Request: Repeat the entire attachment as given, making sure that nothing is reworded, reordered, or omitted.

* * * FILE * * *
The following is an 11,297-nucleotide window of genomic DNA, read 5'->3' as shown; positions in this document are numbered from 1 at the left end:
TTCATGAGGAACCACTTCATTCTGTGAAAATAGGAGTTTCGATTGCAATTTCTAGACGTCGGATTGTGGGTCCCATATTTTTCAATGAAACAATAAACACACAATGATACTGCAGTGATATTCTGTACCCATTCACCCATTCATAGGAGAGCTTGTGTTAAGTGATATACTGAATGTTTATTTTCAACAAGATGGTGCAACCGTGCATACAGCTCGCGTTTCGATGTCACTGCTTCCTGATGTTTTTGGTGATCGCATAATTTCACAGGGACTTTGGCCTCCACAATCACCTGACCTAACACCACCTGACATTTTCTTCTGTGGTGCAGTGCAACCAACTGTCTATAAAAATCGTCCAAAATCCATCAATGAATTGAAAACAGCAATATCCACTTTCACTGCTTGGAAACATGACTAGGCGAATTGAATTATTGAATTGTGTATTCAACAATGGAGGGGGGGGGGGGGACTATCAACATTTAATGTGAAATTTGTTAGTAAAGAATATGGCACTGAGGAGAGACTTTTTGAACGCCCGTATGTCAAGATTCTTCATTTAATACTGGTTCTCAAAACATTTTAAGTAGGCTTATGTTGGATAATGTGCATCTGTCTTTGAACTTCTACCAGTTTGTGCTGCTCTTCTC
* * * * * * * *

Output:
The following is an 11,297-nucleotide window of genomic DNA, read 5'->3' as shown; positions in this document are numbered from 1 at the left end:
TTCATGAGGAACCACTTCATTCTGTGAAAATAGGAGTTTCGATTGCAATTTCTAGACGTCGGATTGTGGGTCCCATATTTTTCAATGAAACAATAAACACACAATGATACTGCAGTGATATTCTGTACCCATTCACCCATTCATAGGAGAGCTTGTGTTAAGTGATATACTGAATGTTTATTTTCAACAAGATGGTGCAACCGTGCATACAGCTCGCGTTTCGATGTCACTGCTTCCTGATGTTTTTGGTGATCGCATAATTTCACAGGGACTTTGGCCTCCACAATCACCTGACCTAACACCACCTGACATTTTCTTCTGTGGTGCAGTGCAACCAACTGTCTATAAAAATCGTCCAAAATCCATCAATGAATTGAAAACAGCAATATCCACTTTCACTGCTTGGAAACATGACTAGGCGAATTGAATTATTGAATTGTGTATTCAACAATGGAGGGGGGGGGGGGGACTATCAACATTTAATGTGAAATTTGTTAGTAAAGAATATGGCACTGAGGAGAGACTTTTTGAACGCCCGTATGTCAAGATTCTTCATTTAATACTGGTTCTCAAAACATTTTAAGTAGGCTTATGTTGGATAATGTGCATCTGTCTTTGAACTTCTACCAGTTTGTGCTGCTCTTCTC